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The optimum population

June 13, 2016, Literature

'The optimum population,' said Mustapha Mond, 'is modelled on the iceberg—eight-ninth below the water line, one-ninth above.'

'And they're happy below the water line?'

'Happier than above it. Happier than your friends here, for example.' He pointed.

'In spite of that awful work?'

'Awful? They don't find it so. On the contrary, they like it. It's light, it's childishly simple. No strain on the mind or the muscles. Seven and a half hours of mild, unexhausting labour, and then the soma ration and games and unrestricted copulation and the feelies. What more can they ask for? True,' he added, 'they might ask for shorter hours. And of course we could give them shorter hours. Technically, it would be perfectly simple to reduce all lower-caste working hours to three or four a day. But would they be any the happier for that? No, they wouldn't. The experiment was tried, more than a century and a half ago. The whole of Ireland was put on to the four-hour day. What was the result? Unrest and a large increase in the consumption of soma; that was all. Those three and a half hours of extra leisure were so far from being a source of happiness, that people felt constrained to take a holiday from them. The Inventions Office is stuffed with plans for labour-saving processes. Thousands of them,' Mustapha Mond made a lavish gesture. 'And why don't we put them into execution? For the sake of the labourers; it would be sheer cruelty to afflict them with excessive leisure. It's the same with agriculture. We could synthesize every morsel of food, if we wanted to. But we don't We prefer to keep a third of the population on the land. For their own sake—because it takes longer to get food out of the land than out of a factory. Besides, we have our stability to think of. We don't want to change. Every change is a menace to stability. That's another reason why we're so chary of applying new inventions. Every discovery in pure science is potentially subversive; even science must sometimes be treated as a possible enemy. Yes, even science.'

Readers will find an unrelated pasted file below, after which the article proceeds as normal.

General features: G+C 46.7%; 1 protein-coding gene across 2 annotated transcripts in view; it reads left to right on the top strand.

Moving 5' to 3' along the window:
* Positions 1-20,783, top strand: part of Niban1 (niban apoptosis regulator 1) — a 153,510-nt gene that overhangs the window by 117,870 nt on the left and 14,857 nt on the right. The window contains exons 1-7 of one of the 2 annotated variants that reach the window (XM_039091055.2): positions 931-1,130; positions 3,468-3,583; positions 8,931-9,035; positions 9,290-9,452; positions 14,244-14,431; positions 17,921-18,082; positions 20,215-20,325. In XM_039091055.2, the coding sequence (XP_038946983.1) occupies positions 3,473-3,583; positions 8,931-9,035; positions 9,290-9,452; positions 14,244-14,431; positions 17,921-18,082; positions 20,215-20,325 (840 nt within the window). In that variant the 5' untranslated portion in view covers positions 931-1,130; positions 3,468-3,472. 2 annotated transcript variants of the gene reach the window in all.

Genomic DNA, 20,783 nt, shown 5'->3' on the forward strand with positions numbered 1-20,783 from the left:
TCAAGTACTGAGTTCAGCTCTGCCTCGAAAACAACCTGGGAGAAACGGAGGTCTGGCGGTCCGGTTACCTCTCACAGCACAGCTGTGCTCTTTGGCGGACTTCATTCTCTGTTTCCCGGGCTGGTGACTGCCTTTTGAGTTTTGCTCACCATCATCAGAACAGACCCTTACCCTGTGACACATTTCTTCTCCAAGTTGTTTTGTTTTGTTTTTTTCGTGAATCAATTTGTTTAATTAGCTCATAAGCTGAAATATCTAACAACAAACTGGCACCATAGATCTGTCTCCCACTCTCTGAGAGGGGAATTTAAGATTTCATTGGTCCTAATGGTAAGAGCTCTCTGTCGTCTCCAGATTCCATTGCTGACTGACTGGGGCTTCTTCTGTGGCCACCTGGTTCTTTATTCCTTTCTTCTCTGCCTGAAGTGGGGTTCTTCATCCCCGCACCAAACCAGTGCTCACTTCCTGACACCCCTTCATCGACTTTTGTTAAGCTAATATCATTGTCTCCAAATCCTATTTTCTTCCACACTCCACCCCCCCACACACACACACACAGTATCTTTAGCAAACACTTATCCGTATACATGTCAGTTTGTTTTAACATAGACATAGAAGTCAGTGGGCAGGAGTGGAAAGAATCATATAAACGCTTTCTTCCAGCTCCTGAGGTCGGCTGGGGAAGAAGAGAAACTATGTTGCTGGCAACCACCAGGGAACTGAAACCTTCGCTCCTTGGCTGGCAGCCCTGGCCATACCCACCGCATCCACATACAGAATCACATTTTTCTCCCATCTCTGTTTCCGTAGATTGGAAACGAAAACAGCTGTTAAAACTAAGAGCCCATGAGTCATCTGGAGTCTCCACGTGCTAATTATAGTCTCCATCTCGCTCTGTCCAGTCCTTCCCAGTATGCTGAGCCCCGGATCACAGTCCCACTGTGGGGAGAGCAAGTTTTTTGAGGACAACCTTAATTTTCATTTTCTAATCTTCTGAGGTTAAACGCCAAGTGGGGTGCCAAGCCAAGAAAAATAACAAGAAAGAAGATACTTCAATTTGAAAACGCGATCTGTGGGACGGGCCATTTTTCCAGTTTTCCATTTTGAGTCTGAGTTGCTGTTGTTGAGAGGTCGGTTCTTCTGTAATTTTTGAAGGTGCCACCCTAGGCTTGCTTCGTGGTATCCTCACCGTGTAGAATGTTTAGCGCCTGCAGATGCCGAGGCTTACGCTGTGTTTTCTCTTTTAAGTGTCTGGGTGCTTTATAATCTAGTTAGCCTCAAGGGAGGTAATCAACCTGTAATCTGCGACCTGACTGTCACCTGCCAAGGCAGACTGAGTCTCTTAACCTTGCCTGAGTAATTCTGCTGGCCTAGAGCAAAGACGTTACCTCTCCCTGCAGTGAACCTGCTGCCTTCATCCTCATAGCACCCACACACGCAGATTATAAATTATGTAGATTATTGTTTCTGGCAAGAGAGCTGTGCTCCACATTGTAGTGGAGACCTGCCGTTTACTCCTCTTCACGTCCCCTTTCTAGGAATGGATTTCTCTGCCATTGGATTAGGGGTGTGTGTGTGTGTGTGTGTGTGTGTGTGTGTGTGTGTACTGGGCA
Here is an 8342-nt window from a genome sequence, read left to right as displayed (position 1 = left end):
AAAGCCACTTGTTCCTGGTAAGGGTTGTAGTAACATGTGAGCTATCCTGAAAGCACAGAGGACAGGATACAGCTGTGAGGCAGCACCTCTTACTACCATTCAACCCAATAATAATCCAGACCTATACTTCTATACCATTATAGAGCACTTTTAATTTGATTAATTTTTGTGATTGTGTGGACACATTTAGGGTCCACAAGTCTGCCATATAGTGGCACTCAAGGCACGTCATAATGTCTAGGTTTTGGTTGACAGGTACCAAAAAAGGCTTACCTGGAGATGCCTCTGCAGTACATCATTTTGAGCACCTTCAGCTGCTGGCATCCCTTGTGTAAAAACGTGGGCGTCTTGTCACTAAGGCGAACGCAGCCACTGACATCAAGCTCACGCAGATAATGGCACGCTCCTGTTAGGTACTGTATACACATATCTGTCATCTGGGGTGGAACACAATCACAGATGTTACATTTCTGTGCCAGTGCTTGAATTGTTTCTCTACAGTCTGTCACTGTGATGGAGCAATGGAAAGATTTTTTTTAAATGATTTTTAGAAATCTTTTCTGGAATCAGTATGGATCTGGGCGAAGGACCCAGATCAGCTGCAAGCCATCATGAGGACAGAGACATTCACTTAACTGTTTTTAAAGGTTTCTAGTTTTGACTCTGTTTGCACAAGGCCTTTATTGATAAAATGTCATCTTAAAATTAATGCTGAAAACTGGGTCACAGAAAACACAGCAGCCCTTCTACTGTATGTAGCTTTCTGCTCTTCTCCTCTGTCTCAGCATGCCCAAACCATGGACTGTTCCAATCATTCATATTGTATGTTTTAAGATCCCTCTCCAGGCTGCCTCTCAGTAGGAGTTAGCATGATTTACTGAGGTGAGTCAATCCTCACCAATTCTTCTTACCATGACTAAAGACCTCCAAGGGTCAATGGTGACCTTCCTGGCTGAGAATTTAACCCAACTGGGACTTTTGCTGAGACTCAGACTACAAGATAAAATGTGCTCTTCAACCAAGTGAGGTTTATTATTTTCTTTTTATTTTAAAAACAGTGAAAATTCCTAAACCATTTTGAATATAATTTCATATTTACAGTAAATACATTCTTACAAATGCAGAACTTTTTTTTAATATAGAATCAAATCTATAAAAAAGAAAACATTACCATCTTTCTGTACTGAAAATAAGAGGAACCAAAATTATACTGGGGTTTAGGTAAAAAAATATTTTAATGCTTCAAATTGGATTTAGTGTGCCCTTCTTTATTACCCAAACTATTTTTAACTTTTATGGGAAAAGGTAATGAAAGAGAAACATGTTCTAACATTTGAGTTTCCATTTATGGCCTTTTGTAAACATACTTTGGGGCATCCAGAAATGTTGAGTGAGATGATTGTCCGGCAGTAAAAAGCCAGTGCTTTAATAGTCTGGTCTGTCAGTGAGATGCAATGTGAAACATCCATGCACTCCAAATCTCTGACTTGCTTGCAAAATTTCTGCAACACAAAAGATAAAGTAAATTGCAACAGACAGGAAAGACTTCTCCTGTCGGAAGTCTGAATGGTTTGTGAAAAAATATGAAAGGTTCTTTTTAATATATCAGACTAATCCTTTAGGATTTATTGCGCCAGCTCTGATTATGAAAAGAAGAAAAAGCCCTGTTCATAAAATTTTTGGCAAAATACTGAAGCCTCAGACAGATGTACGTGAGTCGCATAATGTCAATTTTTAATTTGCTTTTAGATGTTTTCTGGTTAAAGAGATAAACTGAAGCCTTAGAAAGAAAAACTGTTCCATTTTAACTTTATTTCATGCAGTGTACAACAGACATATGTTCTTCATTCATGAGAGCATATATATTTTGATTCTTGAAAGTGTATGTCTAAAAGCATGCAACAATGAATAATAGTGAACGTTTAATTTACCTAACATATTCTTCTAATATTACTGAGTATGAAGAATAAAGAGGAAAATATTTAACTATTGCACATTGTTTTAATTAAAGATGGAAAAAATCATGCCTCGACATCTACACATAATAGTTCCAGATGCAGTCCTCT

Aldous Huxley, Brave new world, 1932, pp. 170–171.

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